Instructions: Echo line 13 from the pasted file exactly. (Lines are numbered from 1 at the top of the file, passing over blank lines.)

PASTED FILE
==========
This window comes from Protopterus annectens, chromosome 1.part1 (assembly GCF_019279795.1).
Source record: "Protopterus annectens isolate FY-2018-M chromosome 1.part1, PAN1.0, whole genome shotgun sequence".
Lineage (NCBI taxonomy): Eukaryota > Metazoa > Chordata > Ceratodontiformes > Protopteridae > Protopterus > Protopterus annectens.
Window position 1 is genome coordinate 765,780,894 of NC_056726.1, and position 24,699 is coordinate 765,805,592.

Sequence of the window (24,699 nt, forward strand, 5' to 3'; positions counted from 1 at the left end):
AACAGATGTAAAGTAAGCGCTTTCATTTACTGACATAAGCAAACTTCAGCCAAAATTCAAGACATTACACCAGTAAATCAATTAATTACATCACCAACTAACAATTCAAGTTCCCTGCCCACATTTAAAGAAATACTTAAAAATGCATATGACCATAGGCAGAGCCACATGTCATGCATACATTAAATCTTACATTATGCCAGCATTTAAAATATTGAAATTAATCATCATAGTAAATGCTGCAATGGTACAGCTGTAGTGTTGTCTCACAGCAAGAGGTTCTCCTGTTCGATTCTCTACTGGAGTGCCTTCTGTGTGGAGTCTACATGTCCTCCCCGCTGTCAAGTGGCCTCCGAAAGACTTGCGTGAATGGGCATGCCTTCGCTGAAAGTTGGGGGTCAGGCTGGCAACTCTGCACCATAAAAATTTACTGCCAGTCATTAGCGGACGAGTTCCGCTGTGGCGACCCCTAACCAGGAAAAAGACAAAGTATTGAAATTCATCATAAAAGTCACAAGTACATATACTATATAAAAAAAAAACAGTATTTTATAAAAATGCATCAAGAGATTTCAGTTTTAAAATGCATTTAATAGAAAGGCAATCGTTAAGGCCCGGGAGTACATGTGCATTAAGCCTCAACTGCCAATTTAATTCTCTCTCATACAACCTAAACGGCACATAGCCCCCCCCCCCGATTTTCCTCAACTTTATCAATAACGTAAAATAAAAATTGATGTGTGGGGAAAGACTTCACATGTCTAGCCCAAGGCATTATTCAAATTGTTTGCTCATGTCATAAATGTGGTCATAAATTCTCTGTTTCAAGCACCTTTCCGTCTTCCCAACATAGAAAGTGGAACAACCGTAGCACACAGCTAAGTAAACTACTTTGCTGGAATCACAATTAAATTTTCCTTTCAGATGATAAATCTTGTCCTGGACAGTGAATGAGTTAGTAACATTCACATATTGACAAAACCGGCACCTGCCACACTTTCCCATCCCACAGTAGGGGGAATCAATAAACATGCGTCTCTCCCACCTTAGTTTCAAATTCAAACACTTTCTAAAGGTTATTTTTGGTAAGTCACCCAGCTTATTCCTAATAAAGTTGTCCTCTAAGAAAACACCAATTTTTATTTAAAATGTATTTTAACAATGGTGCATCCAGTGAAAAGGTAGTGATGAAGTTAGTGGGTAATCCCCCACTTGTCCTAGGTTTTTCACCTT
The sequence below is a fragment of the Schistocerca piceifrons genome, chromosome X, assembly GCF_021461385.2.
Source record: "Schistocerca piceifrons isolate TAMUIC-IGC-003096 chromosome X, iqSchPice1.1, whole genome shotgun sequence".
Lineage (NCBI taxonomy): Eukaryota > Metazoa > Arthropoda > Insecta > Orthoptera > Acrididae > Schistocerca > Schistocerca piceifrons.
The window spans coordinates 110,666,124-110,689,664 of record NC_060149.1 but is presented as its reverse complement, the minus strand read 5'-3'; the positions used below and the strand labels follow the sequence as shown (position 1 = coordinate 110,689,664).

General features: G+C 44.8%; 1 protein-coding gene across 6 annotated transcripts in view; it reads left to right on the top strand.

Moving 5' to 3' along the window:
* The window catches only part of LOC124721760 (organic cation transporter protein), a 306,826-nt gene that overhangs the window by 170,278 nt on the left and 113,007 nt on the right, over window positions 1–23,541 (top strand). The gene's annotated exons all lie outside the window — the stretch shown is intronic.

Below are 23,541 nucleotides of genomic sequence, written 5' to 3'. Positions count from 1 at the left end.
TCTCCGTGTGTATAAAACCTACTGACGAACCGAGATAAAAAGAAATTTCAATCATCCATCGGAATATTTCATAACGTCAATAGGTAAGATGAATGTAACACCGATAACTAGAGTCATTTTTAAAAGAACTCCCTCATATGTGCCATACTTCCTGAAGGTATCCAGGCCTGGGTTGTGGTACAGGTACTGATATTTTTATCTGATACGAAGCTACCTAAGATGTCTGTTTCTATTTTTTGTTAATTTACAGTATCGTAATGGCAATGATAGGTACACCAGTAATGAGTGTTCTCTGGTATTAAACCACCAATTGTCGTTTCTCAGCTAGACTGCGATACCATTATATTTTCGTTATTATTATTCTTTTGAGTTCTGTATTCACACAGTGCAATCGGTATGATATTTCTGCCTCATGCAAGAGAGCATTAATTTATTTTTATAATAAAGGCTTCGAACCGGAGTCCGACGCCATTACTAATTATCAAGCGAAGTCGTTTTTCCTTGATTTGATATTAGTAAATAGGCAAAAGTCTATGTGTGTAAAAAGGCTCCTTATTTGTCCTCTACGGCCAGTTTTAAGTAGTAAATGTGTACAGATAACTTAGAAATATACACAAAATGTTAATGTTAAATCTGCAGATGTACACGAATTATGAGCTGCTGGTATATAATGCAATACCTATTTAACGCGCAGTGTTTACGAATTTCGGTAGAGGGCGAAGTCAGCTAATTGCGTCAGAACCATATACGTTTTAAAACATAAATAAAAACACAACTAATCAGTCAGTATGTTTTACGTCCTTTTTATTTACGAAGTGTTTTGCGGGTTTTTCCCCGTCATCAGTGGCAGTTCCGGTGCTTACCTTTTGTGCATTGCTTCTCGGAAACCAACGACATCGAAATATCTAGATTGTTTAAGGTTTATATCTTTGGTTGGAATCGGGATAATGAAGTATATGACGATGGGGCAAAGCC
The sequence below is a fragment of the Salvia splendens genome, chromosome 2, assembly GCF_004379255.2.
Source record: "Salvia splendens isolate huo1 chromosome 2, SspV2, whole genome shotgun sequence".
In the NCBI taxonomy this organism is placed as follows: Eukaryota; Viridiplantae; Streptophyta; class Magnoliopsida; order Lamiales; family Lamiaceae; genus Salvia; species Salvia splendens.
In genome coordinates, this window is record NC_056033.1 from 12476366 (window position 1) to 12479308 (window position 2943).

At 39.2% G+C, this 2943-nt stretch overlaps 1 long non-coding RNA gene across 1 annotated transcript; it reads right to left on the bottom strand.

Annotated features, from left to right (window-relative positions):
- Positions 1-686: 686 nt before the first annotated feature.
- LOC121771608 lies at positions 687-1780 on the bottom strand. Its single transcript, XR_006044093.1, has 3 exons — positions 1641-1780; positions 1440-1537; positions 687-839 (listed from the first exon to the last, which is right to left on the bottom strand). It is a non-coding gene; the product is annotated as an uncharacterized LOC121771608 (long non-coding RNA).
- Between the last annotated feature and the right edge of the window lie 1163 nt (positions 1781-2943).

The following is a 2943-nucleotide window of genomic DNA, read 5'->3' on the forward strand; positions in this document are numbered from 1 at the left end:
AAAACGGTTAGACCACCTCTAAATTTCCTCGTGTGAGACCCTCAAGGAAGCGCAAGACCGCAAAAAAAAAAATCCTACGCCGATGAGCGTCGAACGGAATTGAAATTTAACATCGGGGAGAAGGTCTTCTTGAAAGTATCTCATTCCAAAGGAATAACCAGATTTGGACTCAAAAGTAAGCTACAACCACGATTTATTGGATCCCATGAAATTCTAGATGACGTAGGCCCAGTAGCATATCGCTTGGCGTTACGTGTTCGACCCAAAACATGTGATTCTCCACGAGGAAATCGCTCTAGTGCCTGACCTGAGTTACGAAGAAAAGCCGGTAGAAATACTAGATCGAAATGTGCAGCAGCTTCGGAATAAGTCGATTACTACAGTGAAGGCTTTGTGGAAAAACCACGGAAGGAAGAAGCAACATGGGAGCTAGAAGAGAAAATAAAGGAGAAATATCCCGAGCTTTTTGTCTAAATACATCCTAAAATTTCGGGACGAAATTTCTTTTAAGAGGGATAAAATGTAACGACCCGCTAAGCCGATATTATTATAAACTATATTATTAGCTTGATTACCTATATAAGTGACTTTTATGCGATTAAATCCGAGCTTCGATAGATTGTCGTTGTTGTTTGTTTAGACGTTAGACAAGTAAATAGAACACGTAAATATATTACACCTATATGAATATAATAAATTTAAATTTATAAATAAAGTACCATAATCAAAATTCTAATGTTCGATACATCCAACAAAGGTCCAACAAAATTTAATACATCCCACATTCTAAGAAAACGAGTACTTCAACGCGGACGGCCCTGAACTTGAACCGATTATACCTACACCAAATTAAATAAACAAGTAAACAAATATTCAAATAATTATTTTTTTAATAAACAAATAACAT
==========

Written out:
* The window catches only part of LOC124721760 (organic cation transporter protein), a 306,826-nt gene that overhangs the window by 170,278 nt on the left and 113,007 nt on the right, over window positions 1–23,541 (top strand). The gene's annotated exons all lie outside the window — the stretch shown is intronic.